Tolerate Andis's rant, and you will see the songs Tony can now sing in this video.
Saturday, July 31, 2010
Thursday, July 29, 2010
Wednesday, July 28, 2010
Sunday, July 25, 2010
Good-evening, it's Harry, here, and no, I'm not your 'foreign correspondent', but I'm here, metaphorically-speaking, with some questions I'd like to put to Andis (or, whom some of you know-better, by his acronym, 'AKIC'):-
1. Andis, you have, of course been in China, in Wuxi, for several years now. Could you describe some of the things you felt, when you first arrived there? Just for a moment, rather than talking about your day-to-day work-tasks at that time, did you then have other, more-personal, wider expectations, goals, or perhaps, objectives, that you set for yourself when you first arrived? (and to what extent have you achieved these?)
I was full of verve and optimism when I arrived here, but I was amazed at how quickly some things turned out disappointing -- so many disagreeable people -- new varieties of A-holes. I had left one lunatic asylum (British Columbia, Canada.) and entered another -- I should have known better.
And yet I should add that the Chinese exceeded my expectations in many ways -- the students generally are wonderful people.
My goals were to find a wife and become a good teacher. I have achieved one of those goals. I also wanted to improve as a person. I don't know if I have but I have become more aware of my inadequacies, which I suppose is going along a ways on the road of self-improvement.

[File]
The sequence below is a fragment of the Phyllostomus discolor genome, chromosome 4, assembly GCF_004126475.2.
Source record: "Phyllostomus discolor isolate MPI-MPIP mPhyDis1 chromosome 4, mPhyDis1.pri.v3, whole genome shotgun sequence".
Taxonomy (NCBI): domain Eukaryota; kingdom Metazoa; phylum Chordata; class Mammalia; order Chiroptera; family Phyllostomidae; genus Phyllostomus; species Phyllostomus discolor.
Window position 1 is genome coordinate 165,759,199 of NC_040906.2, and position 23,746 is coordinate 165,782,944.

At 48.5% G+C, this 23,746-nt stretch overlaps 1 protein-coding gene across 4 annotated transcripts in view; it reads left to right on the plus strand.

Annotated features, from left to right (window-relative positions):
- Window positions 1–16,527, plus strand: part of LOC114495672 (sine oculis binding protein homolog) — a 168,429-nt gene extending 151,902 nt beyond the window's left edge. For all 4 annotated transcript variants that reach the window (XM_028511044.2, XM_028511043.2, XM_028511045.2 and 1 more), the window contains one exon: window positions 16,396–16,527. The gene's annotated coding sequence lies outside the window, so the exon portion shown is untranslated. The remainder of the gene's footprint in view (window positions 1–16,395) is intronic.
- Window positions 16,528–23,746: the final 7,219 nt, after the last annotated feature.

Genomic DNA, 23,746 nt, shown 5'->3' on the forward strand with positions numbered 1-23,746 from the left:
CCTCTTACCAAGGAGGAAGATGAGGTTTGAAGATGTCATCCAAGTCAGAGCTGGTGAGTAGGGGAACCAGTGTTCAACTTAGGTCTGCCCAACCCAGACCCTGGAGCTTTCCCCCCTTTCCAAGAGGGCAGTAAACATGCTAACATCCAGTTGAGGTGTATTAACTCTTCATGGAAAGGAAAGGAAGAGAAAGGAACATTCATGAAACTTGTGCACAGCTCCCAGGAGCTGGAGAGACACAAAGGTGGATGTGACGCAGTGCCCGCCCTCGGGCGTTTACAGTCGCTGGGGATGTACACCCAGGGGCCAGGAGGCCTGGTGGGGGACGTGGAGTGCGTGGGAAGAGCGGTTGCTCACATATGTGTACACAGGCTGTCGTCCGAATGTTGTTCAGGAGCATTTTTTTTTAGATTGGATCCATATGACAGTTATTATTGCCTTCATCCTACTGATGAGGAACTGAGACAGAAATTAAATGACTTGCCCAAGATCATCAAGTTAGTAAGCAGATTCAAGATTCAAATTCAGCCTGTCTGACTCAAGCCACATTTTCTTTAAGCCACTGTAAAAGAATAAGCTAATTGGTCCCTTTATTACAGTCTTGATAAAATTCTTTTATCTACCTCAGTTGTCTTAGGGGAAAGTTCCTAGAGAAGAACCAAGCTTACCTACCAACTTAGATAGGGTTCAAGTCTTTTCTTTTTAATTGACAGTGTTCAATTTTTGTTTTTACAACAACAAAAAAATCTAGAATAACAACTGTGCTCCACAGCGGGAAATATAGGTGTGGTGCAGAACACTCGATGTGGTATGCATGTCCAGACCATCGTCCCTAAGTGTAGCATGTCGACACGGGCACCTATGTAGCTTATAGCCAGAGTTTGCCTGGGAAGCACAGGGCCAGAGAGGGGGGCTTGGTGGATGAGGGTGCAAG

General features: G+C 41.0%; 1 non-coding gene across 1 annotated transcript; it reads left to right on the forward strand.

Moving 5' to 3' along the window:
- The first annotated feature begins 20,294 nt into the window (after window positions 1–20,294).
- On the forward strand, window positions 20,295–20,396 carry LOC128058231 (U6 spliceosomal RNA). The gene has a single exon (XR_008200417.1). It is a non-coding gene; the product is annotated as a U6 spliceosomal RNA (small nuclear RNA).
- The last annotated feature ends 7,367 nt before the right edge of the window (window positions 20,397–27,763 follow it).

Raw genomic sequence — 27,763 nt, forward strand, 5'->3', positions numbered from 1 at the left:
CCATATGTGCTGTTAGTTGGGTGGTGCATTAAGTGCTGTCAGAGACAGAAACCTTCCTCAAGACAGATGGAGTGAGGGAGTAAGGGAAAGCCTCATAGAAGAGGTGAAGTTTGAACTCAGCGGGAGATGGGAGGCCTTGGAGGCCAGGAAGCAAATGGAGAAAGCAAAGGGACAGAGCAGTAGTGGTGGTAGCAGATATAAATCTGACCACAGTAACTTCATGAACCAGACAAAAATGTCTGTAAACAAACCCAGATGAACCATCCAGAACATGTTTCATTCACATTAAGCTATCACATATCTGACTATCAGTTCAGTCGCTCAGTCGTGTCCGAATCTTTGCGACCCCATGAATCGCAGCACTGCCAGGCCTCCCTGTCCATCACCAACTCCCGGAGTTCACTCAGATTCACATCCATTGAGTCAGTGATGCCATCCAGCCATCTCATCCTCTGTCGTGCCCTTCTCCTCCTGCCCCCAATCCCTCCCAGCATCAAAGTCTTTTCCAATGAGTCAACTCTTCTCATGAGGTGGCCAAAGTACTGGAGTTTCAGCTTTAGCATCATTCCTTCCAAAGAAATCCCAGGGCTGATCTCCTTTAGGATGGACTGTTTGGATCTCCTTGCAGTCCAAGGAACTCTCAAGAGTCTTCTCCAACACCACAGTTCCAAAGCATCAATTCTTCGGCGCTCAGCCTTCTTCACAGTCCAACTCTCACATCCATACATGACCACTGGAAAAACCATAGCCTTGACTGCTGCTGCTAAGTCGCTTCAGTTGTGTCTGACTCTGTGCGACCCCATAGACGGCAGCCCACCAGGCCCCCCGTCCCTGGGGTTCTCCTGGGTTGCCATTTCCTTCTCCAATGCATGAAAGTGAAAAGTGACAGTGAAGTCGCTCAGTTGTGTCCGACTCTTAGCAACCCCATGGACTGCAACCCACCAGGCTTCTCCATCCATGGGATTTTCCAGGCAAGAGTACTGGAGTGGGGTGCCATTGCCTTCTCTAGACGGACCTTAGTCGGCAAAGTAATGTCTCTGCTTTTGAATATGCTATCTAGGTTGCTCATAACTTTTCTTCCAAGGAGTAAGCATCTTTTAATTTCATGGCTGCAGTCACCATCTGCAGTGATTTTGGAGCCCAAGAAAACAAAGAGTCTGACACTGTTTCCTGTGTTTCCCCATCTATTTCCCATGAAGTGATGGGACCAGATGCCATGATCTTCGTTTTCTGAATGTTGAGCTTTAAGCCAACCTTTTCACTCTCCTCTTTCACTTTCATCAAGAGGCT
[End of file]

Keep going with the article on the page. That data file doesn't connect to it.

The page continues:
Oh yes, there was this other goal about learning to speak Mandarin. How did that work out for me? Ai ya! I have lots of excuses.
2. We all know that you now have a family, - wife Jenny, and your son, Tony. Do you think there are any significant differences, in being part of a family-system there in China, in contrast to the 'atypical' family-type relationships, in your Canadian home-country (or in other western societies, generally)? And in this regard, to what extent, (if any), have you adapted yourself, in your role as a husband, and father?
To answer the last question first, Jenny would say I have adapted horribly. She's right. The only thing I have sacrificed is a pub life. Jenny has exhibited a level-headedness about family that I have ever seen before. Many expats have scoffed at the idea of the Chinese respecting family, but frankly it is true.
I would say that the Chinese respect family and parents more than Westerners. To hear a Chinese teenager say he is beholden to his parents is a stunner to a westerner used to jaded Western teenage thinking.
3. When you get home in the evenings, can you give me some idea of the evening (or week-end) routines, or activities, that you would usually share (in the family-context)? For instance, what kind of topics would you be discussing, at the meal-table?
4. In your travels in China, is there one specific city, town, or location, that has impressed you (or bewildered you!) more than any others? If so, why?
5. Do you regularly keep yourself-informed, of news, current affairs, or sports, that are taking place in the global-sense? I'd be interested in your views about the 'big melt-down', the GFC, and, what is your assessment (or forecasts) for the economies in North America, Europe, and the Asia-Pacific region?